posted by Ronald Schouten on Wed 23rd Jun 2004 18:46 UTC
IconI've been using Fedora Core 1 (FC1) for a few months now and have been quite happy with it. It is a good distribution with a minimal number of bugs (if any) that have caused me problems. Of course, it took some tweaking to get it just right, but I can accept that for the price.

Since I had such a good experience with FC1, why not try the latest and greatest? Gnome 2.6 sounded great, the new 2.6 Linux Kernel improved speed and brought more features for desktop users, and the big plus, for me, is the new InputMethod Switcher. The ability to enter Japanese characters is one of the few things I need Windows for. So, I was really looking forward to Fedora Core 2 (FC2).

About the computer (feel free to skip this part)

This list is according to FC2's Hardware Browser and some additional information provided by me.

  • One CR-4802TE CD Writer
  • No Floppy Disk
  • Two Fujitsu MPE3170AT Hard Drives
  • Creative Labs SB Live! EMU10k1 Sound Card
  • nVidia NV18 GeForce4 MX 4000 AGP 8x Video Card
  • K7VMM+ EliteGroup Motherboard with on board NIC and disabled on board sound
  • AMD 1300 Mhz Duron
  • 512 MB RAM

In addition, I have the computer connected to a 4 port D-Link router, creating a two computer home network. A KVM switch is used to share the monitor, keyboard, and mouse between the FC2 machine and W2K machine.

The Download

I have always liked Redhat's site for being easy to navigate and professional in appearance. The Fedora project's site is no different and finding an official mirror to download the 4 ISOs from was easy. I had them in no time at all. I performed an MD5CHECKSUM, the ISOs were good, and proceeded to burn them to CD. I had never used the burning application in FC1 and quickly found out I could not use the basic Nautilus application (///burn). Redhat.com had some Redhat Linux 9 documentation on burning ISOs using XCDRoast which was fairly accurate and got me going (there were some discrepancies though).

The next day I tried to install FC2 and ran the media testing tool. The test failed, or at least that was my take on it. 5 seconds after beginning the test I got a blue screen filled with nonsense characters and the computer froze, needing a hard-reset. I tested the remaining CDs and received the same result. At this point I'm thinking, "What a terrible way to indicate that the CDs have a problem." Luckily, the local Half Price Computer Books began selling Linux distributions and I could bypass what I thought was my CD burning ineptitude. $15.99 CDN later I'm back trying to install FC2. I test the media again (mainly to prove how clever I was to buy the CDs instead) and I get the same blue screen with nonsense characters!!!!!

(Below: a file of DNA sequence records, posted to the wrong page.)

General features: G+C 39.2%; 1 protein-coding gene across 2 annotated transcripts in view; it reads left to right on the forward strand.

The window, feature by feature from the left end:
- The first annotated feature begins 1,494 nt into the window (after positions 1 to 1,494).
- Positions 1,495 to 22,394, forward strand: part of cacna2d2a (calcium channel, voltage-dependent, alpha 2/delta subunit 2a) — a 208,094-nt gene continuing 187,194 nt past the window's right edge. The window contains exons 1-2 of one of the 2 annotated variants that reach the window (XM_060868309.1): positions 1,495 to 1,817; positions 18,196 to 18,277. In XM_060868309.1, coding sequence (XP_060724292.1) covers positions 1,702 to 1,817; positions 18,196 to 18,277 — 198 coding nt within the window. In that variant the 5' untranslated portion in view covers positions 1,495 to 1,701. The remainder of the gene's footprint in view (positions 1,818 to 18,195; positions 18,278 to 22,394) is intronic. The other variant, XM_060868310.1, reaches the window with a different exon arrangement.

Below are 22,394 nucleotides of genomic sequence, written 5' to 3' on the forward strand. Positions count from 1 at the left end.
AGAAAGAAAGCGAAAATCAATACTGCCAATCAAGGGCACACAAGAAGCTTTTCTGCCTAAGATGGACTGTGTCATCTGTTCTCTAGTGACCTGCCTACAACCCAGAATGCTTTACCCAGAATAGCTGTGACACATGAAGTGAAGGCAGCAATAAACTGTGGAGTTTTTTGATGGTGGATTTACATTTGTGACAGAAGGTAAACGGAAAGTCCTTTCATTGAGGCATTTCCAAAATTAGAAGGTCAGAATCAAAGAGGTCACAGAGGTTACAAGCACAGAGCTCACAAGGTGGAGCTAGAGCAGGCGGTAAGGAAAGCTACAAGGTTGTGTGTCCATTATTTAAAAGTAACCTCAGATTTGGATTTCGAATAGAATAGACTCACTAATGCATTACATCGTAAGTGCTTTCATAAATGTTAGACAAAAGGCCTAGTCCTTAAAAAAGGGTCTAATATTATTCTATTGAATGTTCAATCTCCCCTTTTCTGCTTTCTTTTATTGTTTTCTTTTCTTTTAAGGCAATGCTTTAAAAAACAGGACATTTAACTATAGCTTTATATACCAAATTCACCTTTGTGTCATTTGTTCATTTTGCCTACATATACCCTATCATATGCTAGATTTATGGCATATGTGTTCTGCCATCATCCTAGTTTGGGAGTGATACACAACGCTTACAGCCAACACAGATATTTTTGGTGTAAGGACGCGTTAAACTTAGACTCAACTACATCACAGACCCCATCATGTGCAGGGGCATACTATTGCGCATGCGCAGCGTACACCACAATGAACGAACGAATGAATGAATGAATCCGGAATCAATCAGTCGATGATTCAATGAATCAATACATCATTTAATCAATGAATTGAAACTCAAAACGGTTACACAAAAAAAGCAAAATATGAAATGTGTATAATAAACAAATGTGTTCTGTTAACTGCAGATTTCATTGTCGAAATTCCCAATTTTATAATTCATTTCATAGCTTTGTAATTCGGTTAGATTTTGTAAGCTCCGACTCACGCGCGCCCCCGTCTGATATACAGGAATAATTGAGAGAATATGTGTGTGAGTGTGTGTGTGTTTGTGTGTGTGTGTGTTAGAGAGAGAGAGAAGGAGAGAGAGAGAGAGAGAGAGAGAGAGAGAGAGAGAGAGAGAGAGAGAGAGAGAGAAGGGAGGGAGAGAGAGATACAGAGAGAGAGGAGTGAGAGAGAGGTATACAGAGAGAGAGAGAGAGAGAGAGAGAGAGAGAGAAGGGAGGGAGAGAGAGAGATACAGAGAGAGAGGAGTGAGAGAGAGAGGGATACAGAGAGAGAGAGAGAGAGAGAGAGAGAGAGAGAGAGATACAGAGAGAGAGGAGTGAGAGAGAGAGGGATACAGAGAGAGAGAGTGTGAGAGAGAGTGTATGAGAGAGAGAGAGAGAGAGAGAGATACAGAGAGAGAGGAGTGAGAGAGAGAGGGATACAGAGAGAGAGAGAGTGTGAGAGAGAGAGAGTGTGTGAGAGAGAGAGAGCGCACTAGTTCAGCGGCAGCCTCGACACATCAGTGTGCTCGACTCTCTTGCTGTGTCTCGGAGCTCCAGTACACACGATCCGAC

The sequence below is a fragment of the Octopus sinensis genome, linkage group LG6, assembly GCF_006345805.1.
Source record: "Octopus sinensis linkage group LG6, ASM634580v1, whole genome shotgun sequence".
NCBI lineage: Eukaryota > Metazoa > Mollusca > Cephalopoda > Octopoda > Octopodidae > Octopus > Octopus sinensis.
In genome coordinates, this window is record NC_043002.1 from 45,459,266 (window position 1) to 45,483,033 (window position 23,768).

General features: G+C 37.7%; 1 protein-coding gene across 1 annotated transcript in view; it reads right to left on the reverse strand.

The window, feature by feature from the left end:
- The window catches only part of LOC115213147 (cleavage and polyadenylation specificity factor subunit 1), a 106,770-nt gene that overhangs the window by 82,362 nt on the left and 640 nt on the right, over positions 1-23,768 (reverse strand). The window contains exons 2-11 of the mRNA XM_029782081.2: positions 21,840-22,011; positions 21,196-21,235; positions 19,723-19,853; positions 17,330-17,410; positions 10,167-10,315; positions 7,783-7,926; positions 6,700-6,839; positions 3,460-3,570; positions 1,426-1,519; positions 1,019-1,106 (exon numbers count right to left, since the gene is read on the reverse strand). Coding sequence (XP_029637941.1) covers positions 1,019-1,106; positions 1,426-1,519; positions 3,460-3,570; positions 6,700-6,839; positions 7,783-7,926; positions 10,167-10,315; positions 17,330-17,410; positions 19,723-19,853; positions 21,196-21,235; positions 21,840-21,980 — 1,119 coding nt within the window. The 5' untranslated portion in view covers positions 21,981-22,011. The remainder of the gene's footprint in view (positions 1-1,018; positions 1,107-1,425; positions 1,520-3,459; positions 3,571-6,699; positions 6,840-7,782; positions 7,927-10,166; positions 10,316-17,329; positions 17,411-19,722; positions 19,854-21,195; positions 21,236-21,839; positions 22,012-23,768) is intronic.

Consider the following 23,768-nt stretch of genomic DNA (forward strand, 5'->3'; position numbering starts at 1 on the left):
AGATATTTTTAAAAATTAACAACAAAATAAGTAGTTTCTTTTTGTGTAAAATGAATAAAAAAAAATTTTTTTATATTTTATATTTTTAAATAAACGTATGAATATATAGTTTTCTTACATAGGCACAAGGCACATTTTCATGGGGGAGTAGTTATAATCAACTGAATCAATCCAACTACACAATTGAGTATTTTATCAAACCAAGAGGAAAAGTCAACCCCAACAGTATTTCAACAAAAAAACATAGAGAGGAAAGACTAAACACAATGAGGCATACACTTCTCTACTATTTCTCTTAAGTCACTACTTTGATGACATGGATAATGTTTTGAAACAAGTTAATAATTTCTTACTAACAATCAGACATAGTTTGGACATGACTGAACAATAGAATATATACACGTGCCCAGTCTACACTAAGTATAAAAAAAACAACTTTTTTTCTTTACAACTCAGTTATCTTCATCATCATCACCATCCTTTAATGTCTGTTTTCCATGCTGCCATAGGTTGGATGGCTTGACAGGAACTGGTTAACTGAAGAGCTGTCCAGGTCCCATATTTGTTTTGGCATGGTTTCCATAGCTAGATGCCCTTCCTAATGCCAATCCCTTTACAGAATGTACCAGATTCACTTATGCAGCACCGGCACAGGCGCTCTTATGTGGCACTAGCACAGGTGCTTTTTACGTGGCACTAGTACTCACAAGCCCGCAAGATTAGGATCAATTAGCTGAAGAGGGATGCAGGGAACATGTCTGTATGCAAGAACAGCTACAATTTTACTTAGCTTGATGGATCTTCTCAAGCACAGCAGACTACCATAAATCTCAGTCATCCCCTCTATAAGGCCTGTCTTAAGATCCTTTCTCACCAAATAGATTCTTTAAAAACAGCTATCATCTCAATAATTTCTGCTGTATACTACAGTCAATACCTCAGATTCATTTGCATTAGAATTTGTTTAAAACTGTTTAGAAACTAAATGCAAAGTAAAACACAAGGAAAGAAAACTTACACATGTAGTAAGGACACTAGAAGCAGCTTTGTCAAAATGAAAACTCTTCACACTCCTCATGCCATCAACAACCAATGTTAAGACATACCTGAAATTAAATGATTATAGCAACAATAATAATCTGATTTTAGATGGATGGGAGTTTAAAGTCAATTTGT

I went ahead with the installation and that went without a hitch. So my conclusion is that the media testing utility is broken in FC2. Not too big a deal but I did needlessly waste time and money on this glitch.

On to the Installation

The installation process was virtually identical to FC1 (as far as I can remember) with a spiffy new FC2 graphic in the beginning. I chose the graphical installation, with auto-partitioning, and selected "custom" as the installation type. I was given enough control over the installation to get what I want without being overwhelmed with detailed questions that I have no idea how to answer.

One problem I did notice is that prior to entering the graphical installation mode the contents on the screen fit nicely within the screen boundaries. As soon as I entered the graphical installation mode the contents were skewed to the right. I can easily adjust this but I found it odd to have this discrepancy. My Windows machine connected to the same monitor does not have this problem so it is a bit annoying to have to adjust the monitor settings when switching between machines (a KVM switch is used to share the one monitor with two computers).

One feature that I would have liked to have during installation is the ability to set the computer's name. I do recall an option to assign a name but the example given was something like, "computername.domainname.com" which didn't seem applicable to me at the time. Perhaps a second example like "computername.localdomain" (with some explanation) would be helpful for us home-using networking neophytes (if in fact this does set the computer's name)?

When the computer rebooted and went through the initial set-up phase the important stuff worked flawlessly. The video card and monitor were detected correctly, the test sound played clearly, and I had access to the Internet. Surprisingly my Windows computer was visible on the Network but I was unable to access it. No matter, I'll fix that later.

I really would have liked my second hard drive to have been mounted automatically, but no such luck. Editing /etc/fstab is easy. So easy in fact that it seems pointless to not have it done automatically. LindowsOS 4.5 had no problem detecting and mounting this ReiserFS drive, can't the Fedora Project do the same?

Next step: Redhat's Update Agent

I ran Redhat's update agent. Clicked "Okay" or "Next" in a few dialogue boxes and away it went. In approximately 10 minutes all the updates had been downloaded and applied. This was much faster than I recall from FC1 so whatever the change was, nice work. At the end I received the oh so pleasant blue check-mark icon. Instant gratification is good.

Up to this point I consider the basic installation complete and now it is just a matter of enabling services and customizing the system.

Table of contents
  1. "FC2, Page 1/2"
  2. "FC2, Page 2/2"
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